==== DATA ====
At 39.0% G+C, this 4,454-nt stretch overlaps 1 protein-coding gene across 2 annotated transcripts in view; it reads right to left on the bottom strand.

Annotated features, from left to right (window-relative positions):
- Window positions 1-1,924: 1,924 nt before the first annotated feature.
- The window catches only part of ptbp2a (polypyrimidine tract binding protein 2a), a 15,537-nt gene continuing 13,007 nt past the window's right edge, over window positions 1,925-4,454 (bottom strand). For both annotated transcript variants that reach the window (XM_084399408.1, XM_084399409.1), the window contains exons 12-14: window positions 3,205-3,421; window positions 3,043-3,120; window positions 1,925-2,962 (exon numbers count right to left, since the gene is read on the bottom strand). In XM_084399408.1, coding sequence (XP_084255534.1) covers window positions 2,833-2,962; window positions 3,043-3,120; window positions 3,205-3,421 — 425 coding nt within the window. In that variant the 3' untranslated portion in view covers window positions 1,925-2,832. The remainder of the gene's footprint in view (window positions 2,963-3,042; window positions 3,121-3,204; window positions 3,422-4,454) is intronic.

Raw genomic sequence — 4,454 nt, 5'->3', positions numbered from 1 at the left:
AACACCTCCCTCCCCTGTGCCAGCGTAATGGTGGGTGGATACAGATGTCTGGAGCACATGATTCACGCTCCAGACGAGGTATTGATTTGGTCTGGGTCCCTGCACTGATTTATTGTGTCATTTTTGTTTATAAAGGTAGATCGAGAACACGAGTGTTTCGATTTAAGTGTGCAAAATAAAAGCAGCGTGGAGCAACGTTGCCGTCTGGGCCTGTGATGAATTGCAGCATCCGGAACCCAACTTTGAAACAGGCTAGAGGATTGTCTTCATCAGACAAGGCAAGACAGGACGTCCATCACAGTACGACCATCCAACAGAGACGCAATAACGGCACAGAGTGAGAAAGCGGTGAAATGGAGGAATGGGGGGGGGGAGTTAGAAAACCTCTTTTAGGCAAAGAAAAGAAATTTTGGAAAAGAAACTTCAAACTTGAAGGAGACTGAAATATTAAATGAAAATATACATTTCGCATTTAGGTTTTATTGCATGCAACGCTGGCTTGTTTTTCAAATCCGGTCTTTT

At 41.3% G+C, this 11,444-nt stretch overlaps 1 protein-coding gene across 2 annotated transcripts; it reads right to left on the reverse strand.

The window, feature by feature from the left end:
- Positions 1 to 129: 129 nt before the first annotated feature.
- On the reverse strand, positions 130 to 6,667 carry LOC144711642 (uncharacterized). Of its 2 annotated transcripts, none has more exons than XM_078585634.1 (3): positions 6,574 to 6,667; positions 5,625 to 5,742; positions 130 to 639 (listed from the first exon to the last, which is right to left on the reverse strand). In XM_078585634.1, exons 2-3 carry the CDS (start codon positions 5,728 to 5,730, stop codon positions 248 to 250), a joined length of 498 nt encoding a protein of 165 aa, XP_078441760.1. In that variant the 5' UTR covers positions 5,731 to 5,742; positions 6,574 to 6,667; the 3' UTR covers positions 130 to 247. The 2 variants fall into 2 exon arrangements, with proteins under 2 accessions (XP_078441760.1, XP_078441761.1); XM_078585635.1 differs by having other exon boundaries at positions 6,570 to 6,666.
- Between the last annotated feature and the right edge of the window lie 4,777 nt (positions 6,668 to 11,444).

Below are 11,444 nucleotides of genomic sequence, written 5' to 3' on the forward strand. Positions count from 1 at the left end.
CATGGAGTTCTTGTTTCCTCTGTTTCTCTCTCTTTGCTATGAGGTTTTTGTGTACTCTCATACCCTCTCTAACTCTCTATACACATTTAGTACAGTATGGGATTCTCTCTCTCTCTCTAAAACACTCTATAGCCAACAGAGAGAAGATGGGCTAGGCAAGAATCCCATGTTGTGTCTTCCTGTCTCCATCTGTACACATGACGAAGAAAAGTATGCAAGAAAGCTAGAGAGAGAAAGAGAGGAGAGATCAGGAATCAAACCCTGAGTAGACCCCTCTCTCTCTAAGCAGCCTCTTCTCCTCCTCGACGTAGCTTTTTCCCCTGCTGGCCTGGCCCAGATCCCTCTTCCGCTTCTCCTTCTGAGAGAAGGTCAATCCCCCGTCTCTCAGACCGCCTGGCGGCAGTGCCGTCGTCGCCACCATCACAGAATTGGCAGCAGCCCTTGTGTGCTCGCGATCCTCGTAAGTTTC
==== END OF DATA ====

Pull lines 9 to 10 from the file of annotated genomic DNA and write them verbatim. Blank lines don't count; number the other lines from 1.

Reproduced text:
- Positions 1 to 129: 129 nt before the first annotated feature.
- On the reverse strand, positions 130 to 6,667 carry LOC144711642 (uncharacterized). Of its 2 annotated transcripts, none has more exons than XM_078585634.1 (3): positions 6,574 to 6,667; positions 5,625 to 5,742; positions 130 to 639 (listed from the first exon to the last, which is right to left on the reverse strand). In XM_078585634.1, exons 2-3 carry the CDS (start codon positions 5,728 to 5,730, stop codon positions 248 to 250), a joined length of 498 nt encoding a protein of 165 aa, XP_078441760.1. In that variant the 5' UTR covers positions 5,731 to 5,742; positions 6,574 to 6,667; the 3' UTR covers positions 130 to 247. The 2 variants fall into 2 exon arrangements, with proteins under 2 accessions (XP_078441760.1, XP_078441761.1); XM_078585635.1 differs by having other exon boundaries at positions 6,570 to 6,666.